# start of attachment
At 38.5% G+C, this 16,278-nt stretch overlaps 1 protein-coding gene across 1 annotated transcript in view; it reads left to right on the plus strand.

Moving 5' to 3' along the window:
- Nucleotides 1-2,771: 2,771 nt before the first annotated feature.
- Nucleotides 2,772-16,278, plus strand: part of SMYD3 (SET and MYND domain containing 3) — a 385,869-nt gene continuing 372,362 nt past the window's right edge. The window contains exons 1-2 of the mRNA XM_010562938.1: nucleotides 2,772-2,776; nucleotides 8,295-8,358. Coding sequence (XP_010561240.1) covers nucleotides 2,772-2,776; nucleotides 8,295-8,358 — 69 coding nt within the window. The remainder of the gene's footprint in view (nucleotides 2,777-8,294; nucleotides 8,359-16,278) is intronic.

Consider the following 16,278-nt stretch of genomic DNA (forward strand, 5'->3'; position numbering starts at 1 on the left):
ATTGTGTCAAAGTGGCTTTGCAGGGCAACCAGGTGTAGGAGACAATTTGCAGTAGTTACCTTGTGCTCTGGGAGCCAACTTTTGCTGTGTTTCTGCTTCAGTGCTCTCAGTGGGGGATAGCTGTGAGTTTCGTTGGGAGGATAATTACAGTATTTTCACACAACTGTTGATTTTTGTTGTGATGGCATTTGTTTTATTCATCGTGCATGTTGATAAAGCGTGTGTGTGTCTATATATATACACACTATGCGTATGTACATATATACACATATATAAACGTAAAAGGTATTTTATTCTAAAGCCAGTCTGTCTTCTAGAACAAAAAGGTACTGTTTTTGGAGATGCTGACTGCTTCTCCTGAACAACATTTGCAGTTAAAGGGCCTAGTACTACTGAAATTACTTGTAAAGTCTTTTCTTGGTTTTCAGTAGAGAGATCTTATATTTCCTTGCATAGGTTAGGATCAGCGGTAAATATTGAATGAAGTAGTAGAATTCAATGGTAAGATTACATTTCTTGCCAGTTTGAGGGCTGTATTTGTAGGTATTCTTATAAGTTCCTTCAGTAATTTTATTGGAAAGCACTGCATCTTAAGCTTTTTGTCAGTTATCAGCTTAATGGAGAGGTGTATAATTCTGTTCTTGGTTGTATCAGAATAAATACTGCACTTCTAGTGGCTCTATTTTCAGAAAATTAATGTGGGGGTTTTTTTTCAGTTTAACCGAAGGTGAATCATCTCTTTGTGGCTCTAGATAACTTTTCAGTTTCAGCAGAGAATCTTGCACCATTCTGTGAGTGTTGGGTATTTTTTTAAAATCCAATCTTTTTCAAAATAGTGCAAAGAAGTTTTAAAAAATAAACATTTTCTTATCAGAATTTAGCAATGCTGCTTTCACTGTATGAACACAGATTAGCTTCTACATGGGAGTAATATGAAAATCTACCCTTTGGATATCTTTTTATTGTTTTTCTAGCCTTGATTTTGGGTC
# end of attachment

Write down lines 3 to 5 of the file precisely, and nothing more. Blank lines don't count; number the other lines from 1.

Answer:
- Nucleotides 1-2,771: 2,771 nt before the first annotated feature.
- Nucleotides 2,772-16,278, plus strand: part of SMYD3 (SET and MYND domain containing 3) — a 385,869-nt gene continuing 372,362 nt past the window's right edge. The window contains exons 1-2 of the mRNA XM_010562938.1: nucleotides 2,772-2,776; nucleotides 8,295-8,358. Coding sequence (XP_010561240.1) covers nucleotides 2,772-2,776; nucleotides 8,295-8,358 — 69 coding nt within the window. The remainder of the gene's footprint in view (nucleotides 2,777-8,294; nucleotides 8,359-16,278) is intronic.

Consider the following 16,278-nt stretch of genomic DNA (forward strand, 5'->3'; position numbering starts at 1 on the left):